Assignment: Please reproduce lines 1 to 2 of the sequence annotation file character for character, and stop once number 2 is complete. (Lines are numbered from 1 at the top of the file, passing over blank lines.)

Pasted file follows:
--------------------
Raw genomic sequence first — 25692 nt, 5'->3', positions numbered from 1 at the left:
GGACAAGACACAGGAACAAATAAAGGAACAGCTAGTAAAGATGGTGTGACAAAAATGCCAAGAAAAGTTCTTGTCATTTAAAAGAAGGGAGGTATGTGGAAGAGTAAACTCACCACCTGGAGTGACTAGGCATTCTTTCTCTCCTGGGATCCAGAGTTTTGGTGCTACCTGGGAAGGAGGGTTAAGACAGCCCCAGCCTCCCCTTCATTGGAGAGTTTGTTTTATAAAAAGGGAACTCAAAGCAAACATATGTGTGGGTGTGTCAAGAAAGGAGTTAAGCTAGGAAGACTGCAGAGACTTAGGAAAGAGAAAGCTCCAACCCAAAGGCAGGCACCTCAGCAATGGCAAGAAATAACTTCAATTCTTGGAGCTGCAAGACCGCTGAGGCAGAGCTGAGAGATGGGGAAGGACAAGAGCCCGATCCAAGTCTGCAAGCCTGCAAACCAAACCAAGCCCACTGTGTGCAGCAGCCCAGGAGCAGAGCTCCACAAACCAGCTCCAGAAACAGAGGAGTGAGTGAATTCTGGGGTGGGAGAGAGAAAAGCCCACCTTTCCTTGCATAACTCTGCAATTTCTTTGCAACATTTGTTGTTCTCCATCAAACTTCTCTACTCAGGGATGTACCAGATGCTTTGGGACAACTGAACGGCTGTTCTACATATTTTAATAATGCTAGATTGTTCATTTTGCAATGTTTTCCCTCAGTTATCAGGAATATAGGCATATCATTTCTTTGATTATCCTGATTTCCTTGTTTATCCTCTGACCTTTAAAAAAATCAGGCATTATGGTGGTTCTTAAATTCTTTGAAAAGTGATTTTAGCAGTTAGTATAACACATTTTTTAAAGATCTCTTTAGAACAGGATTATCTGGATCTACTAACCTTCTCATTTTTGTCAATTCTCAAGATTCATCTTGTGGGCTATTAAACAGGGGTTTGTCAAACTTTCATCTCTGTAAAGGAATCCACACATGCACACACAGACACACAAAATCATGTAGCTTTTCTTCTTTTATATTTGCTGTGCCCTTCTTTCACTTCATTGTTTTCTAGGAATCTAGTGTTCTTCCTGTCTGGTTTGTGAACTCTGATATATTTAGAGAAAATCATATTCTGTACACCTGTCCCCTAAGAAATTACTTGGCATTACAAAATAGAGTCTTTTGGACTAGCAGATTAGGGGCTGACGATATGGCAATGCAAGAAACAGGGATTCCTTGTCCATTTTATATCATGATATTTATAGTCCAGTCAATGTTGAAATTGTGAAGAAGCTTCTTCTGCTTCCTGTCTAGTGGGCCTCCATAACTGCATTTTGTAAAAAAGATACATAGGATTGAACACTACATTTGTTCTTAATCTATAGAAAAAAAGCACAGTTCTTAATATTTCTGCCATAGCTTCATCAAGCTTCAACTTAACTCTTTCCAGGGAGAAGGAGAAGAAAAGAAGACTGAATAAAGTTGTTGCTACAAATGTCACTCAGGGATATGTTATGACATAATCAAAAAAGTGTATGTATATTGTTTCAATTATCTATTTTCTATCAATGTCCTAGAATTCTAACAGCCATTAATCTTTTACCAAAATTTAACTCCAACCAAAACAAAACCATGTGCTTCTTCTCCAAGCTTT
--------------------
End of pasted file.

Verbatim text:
Raw genomic sequence first — 25692 nt, 5'->3', positions numbered from 1 at the left:
GGACAAGACACAGGAACAAATAAAGGAACAGCTAGTAAAGATGGTGTGACAAAAATGCCAAGAAAAGTTCTTGTCATTTAAAAGAAGGGAGGTATGTGGAAGAGTAAACTCACCACCTGGAGTGACTAGGCATTCTTTCTCTCCTGGGATCCAGAGTTTTGGTGCTACCTGGGAAGGAGGGTTAAGACAGCCCCAGCCTCCCCTTCATTGGAGAGTTTGTTTTATAAAAAGGGAACTCAAAGCAAACATATGTGTGGGTGTGTCAAGAAAGGAGTTAAGCTAGGAAGACTGCAGAGACTTAGGAAAGAGAAAGCTCCAACCCAAAGGCAGGCACCTCAGCAATGGCAAGAAATAACTTCAATTCTTGGAGCTGCAAGACCGCTGAGGCAGAGCTGAGAGATGGGGAAGGACAAGAGCCCGATCCAAGTCTGCAAGCCTGCAAACCAAACCAAGCCCACTGTGTGCAGCAGCCCAGGAGCAGAGCTCCACAAACCAGCTCCAGAAACAGAGGAGTGAGTGAATTCTGGGGTGGGAGAGAGAAAAGCCCACCTTTCCTTGCATAACTCTGCAATTTCTTTGCAACATTTGTTGTTCTCCATCAAACTTCTCTACTCAGGGATGTACCAGATGCTTTGGGACAACTGAACGGCTGTTCTACATATTTTAATAATGCTAGATTGTTCATTTTGCAATGTTTTCCCTCAGTTATCAGGAATATAGGCATATCATTTCTTTGATTATCCTGATTTCCTTGTTTATCCTCTGACCTTTAAAAAAATCAGGCATTATGGTGGTTCTTAAATTCTTTGAAAAGTGATTTTAGCAGTTAGTATAACACATTTTTTAAAGATCTCTTTAGAACAGGATTATCTGGATCTACTAACCTTCTCATTTTTGTCAATTCTCAAGATTCATCTTGTGGGCTATTAAACAGGGGTTTGTCAAACTTTCATCTCTGTAAAGGAATCCACACATGCACACACAGACACACAAAATCATGTAGCTTTTCTTCTTTTATATTTGCTGTGCCCTTCTTTCACTTCATTGTTTTCTAGGAATCTAGTGTTCTTCCTGTCTGGTTTGTGAACTCTGATATATTTAGAGAAAATCATATTCTGTACACCTGTCCCCTAAGAAATTACTTGGCATTACAAAATAGAGTCTTTTGGACTAGCAGATTAGGGGCTGACGATATGGCAATGCAAGAAACAGGGATTCCTTGTCCATTTTATATCATGATATTTATAGTCCAGTCAATGTTGAAATTGTGAAGAAGCTTCTTCTGCTTCCTGTCTAGTGGGCCTCCATAACTGCATTTTGTAAAAAAGATACATAGGATTGAACACTACATTTGTTCTTAATCTATAGAAAAAAAGCACAGTTCTTAATATTTCTGCCATAGCTTCATCAAGCTTCAACTTAACTCTTTCCAGGGAGAAGGAGAAGAAAAGAAGACTGAATAAAGTTGTTGCTACAAATGTCACTCAGGGATATGTTATGACATAATCAAAAAAGTGTATGTATATTGTTTCAATTATCTATTTTCTATCAATGTCCTAGAATTCTAACAGCCATTAATCTTTTACCAAAATTTAACTCCAACCAAAACAAAACCATGTGCTTCTTCTCCAAGCTTT